Online third spaces and political action: not just talking the talk?
This source preferred by Dan Jackson
Authors: Graham, T., Jackson, D. and Wright, S.
Start date: 11 October 2013
This paper takes forward a ‘new’ agenda for online deliberation that argues scholars need to use more inclusive definitions of politics and deliberation, and look for political talk beyond formally political online environments (such as government sponsored forums and political party websites) and into online ‘third spaces’ where it would appear that the vast majority of political talk occurs (Wright 2012a,b; Graham and Wright, 2013). Third spaces are non-political online environments, such as a cookery discussion forum, where everyday political talk emerges (see Van Zoonen 2007; Oates 2009). Such talk is a: “fundamental underpinning of deliberative democracy. Through everyday political talk, citizens construct their identities, achieve mutual understanding, produce public reason, form considered opinions, and produce rules and resources for deliberative democracy.” (Kim and Kim, 2008:51) Similarly, Coleman argues that: “politics [is] an outcome of everyday communication rather than its structural constraint.” Such an account, in the vein of Dewey (1927) “seeks to place the narrative of politics within the mundane, micropolitical practices of everyday life”, what Habermas (1997) describes as the “unsubverted circuits of communication”. Such an analysis opens up the space for political activities beyond the official, defining the public sphere in terms of “its proximity to everyday experience rather than its embeddedness within official centres of power” (Negt and Kluge 1993). It is, thus, central to the conference theme: it treats the “common deliberations, decided primarily by persuasion” that have “tended to fall more into the bailiwick of political theorists, ethicists, and scholars who study the construction of norms” to detailed quantitative and qualitative analysis.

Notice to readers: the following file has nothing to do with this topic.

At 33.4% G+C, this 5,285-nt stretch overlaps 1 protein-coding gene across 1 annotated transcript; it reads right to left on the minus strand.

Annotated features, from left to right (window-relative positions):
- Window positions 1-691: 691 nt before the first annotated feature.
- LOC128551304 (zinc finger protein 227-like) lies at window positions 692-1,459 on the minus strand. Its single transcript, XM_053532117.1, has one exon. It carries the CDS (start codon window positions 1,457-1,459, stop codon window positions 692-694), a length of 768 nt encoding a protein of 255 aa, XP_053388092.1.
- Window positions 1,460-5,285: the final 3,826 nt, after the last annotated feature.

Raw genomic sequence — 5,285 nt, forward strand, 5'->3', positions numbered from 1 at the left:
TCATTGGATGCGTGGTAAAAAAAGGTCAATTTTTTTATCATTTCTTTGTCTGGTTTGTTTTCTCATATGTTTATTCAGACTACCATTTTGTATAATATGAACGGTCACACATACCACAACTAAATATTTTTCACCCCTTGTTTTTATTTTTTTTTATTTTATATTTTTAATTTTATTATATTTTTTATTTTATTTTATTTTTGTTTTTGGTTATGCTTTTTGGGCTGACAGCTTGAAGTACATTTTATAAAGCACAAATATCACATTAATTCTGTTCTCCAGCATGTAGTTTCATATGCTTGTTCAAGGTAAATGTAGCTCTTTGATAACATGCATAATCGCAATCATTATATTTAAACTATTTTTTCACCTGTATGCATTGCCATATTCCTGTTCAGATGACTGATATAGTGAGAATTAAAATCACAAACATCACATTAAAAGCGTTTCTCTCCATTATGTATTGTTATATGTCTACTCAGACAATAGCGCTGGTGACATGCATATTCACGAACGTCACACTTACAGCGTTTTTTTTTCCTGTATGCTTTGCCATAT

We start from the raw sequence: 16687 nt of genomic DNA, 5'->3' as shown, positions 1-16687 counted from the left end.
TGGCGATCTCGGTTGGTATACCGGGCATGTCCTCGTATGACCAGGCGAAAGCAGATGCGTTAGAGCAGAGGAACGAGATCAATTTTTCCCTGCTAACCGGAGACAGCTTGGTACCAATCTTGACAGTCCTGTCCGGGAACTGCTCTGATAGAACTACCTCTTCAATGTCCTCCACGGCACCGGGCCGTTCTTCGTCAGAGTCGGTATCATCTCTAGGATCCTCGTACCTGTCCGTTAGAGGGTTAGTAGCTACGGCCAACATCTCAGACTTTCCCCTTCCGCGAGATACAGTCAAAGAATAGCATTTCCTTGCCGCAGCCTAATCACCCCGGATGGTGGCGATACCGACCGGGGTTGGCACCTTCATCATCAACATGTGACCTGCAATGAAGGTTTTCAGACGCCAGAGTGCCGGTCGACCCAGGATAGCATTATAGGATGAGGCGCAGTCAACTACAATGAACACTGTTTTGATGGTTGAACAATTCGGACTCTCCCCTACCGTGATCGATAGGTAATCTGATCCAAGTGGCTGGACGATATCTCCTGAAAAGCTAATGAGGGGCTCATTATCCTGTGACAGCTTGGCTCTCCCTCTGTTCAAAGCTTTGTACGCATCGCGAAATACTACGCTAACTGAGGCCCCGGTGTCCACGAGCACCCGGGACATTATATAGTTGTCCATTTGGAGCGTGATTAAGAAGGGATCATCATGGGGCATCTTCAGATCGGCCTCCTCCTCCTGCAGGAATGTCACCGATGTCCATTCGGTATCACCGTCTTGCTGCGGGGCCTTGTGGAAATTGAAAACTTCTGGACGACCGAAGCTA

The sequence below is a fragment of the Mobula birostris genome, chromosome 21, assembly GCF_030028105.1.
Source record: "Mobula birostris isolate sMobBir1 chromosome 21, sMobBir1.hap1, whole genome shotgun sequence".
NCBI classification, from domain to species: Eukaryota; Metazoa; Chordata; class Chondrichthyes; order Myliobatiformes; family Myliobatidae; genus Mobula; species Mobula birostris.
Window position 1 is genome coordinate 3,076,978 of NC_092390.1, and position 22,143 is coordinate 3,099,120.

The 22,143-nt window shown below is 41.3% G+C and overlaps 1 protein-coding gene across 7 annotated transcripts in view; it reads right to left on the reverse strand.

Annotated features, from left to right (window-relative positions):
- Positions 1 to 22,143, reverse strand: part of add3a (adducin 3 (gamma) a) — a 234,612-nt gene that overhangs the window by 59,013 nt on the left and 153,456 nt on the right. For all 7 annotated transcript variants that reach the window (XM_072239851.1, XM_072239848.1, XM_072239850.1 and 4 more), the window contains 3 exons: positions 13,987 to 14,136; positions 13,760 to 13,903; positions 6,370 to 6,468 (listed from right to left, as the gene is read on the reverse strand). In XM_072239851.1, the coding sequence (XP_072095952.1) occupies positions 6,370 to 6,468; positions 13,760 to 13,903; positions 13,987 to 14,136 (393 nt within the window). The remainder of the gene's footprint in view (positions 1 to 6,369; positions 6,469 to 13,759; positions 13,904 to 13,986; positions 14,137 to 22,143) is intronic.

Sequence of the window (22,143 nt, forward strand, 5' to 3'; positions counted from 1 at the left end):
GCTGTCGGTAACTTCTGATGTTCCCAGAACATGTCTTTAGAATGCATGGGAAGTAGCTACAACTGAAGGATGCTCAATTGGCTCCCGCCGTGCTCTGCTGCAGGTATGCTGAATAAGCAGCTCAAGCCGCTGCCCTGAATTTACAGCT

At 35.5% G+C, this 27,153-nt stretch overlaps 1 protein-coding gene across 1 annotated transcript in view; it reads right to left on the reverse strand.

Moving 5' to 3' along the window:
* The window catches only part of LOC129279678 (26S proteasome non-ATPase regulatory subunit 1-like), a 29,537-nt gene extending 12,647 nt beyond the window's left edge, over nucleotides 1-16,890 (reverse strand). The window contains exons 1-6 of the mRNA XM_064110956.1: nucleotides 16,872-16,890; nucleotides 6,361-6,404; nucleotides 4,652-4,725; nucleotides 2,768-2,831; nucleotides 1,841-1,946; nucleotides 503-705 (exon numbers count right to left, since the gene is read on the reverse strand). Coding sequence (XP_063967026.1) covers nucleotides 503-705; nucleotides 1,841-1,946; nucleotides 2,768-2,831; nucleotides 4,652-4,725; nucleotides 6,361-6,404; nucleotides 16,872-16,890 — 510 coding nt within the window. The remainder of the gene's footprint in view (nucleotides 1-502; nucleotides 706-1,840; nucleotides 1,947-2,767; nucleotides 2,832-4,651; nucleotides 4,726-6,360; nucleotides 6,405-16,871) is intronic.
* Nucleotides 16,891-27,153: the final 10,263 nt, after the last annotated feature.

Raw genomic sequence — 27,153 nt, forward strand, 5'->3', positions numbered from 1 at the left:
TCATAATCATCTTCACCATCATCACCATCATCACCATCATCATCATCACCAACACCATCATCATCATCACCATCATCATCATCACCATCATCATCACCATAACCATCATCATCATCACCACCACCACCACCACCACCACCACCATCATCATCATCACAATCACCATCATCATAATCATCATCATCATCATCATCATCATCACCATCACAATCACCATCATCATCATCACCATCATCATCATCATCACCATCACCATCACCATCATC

In this paper we draw upon a longitudinal qualitative and quantitative content analyses of three popular, general interest UK-based forums over the course of three years (2010-2013): www.netmums.com(8.3m posts), www.digitalspy.com (66m) and moneysavingexpert.com (32.7m). We examine under what circumstances everyday talk becomes political, what topical discussions this is related to, and how citizens ‘do’ such talk (their communicative styles). We find that 45% of threads that discuss politician issues began in sub-forums that were not about politics. Secondly, whilst the primary communicative styles were arguing and debating we find these forums to have a strong community and social function, as there was significant evidence of community building and social bonding behaviours. Furthermore, we address one of the shortcomings of existing research into third spaces and everyday talk: whether talk can mobilise citizens into various expressions of political participation, or whether it remains ‘just’ talk. We find that 32% of threads where there is political talk result in citizens referring to explicit political action: either a call to action or reporting an action they have taken.
We reflect on the findings in light of the on-going debates surrounding the nature of political engagement in the UK, and the role of the media and political communications in fostering a democratic culture.